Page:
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Posted: Mar 28, 2014
Theoretical model shows polymer-coated nanocubes form complex structures
(Nanowerk News) Nanoparticles assembled in new ways hold the promise of a wave of new high-tech materials that could offer high strength, enhanced magnetic properties, light reflectivity or absorption, use as catalysts and much more. Scientists at the U.S. Department of Energy’s Ames Laboratory have developed a theoretical model to explore the effect of polymer coatings, including DNA, for self-assembly of nanocubes into so-called superlattices.
What makes the work by Ames Laboratory physicist Alex Travesset and graduate assistant Chris Knorowski significant is that they have characterized how these nanocubes form crystalline and liquid crystalline structures. Their work was published in the Dec. 10 issue of the Journal of the American Chemical Society ("Self-Assembly and Crystallization of Hairy (f-Star) and DNA-Grafted Nanocubes") and mentioned in an Editor’s Choice article in the January 31 issue of Science.
Using numerical simulations, Ames Lab researchers found that “hairy” (f-star) or DNA grafted on nanocubes provided a general framework to direct the self-assembly into phases with crystalline, liquid crystalline, rotator, or noncrystalline phases with both long-range positional and orientational order.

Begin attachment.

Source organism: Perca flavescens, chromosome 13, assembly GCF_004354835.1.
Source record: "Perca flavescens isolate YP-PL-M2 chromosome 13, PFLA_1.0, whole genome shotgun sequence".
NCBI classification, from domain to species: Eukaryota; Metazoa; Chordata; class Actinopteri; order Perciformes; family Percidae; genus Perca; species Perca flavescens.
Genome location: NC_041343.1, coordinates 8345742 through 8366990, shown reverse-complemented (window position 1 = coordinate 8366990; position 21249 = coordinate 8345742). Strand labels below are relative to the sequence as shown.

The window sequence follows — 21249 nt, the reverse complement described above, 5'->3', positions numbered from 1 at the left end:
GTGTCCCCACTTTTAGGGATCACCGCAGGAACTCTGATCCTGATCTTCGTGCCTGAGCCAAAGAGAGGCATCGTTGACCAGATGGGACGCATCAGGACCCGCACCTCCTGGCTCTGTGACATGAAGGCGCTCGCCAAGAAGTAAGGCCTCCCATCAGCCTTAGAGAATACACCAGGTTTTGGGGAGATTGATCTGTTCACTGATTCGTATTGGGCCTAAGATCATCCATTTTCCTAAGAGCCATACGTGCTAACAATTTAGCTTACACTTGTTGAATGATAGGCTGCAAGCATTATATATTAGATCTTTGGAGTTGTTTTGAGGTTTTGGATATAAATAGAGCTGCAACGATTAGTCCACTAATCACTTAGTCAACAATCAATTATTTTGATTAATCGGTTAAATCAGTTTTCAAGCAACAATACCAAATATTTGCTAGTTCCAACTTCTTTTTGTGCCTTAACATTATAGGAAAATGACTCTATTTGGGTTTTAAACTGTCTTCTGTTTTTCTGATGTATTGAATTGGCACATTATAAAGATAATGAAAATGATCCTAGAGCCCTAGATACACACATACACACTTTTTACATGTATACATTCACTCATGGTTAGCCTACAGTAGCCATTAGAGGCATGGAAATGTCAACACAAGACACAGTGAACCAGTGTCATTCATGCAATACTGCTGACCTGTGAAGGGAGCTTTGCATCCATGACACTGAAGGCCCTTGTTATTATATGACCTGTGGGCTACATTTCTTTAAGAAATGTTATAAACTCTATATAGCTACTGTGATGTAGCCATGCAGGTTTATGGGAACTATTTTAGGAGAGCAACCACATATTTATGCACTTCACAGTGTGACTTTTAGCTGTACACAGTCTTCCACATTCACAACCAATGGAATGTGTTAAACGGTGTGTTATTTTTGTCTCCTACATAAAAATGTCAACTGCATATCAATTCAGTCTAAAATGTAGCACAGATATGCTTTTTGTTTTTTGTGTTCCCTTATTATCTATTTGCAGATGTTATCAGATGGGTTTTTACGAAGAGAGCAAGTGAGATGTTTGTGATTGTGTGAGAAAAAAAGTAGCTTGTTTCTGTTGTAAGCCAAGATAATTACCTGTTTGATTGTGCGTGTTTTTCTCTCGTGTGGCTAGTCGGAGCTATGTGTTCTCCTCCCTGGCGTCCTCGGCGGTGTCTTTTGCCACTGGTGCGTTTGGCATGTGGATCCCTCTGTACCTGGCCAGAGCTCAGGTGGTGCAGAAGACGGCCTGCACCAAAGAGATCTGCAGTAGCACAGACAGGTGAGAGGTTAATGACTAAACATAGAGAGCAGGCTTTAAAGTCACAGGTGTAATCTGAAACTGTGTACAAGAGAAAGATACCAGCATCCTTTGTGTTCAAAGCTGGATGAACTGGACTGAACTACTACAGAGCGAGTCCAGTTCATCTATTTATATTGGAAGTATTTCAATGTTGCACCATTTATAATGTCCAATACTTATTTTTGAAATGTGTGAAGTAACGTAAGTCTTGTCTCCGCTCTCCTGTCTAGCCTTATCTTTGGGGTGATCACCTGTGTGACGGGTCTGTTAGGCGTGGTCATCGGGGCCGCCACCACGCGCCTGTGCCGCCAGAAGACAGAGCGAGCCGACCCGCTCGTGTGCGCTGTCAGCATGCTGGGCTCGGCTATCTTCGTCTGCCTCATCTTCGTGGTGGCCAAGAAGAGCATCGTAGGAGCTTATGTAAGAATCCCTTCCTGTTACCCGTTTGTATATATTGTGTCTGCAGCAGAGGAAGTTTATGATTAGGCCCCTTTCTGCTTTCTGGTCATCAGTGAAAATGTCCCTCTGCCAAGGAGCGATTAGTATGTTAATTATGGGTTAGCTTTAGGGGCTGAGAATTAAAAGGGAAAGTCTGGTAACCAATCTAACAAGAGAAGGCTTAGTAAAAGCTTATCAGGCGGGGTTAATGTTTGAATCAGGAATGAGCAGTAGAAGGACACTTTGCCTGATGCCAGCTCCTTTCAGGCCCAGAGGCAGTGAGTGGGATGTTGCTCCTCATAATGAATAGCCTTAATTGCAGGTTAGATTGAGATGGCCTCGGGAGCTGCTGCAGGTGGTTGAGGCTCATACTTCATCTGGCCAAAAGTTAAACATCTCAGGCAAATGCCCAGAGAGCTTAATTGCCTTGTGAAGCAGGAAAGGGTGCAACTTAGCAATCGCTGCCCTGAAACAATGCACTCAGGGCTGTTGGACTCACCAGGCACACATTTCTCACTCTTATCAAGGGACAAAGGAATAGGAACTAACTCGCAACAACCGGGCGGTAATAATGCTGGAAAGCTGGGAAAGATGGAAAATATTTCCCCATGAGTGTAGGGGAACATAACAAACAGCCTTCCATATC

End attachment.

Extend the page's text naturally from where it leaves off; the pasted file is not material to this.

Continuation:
“Spherical nanoparticles, are isotropic so they can align in any direction,” Travesset explains. “Nanocubes are different. They are anisotropic, so they display orientational order. They will only stack together if the faces orient in certain ways.”
“From a more applied point of view, cubes can pack together more efficiently than spheres; in configurations that do not leave any gaps,” he adds, “so they are of interest in areas such as catalysis where you want to maximize contact area.”
To date scientists had only considered theoretical systems that consist of hard nanocubes. However, by coating nanocubes with strands of polymer, the structures that form are bound together so that they can be extracted and studied in laboratory environments. The nanocubes can be metallic, gold or silver, or made of semiconducting material.
Travesset’s theoretical model uses both a general polymer and DNA. While both resulted in assembly of nanocubes into complex crystalline structures, the DNA system allows control of self-assembly by hybridization of complementary base pairs.
“With DNA, you can encode information about which cubes are going to assemble with which other cubes,” Travesset said. “It gives you a more precise way to target relevant self-assembled structures.”
“Because the system can be polymerized in water, the assembled structure can be extracted and used in dry environments,” Travesset said. “And these complex structures provide much more opportunity for applications and systems than simple hard cubes allow. We hope these systems will lead to further experimentation.”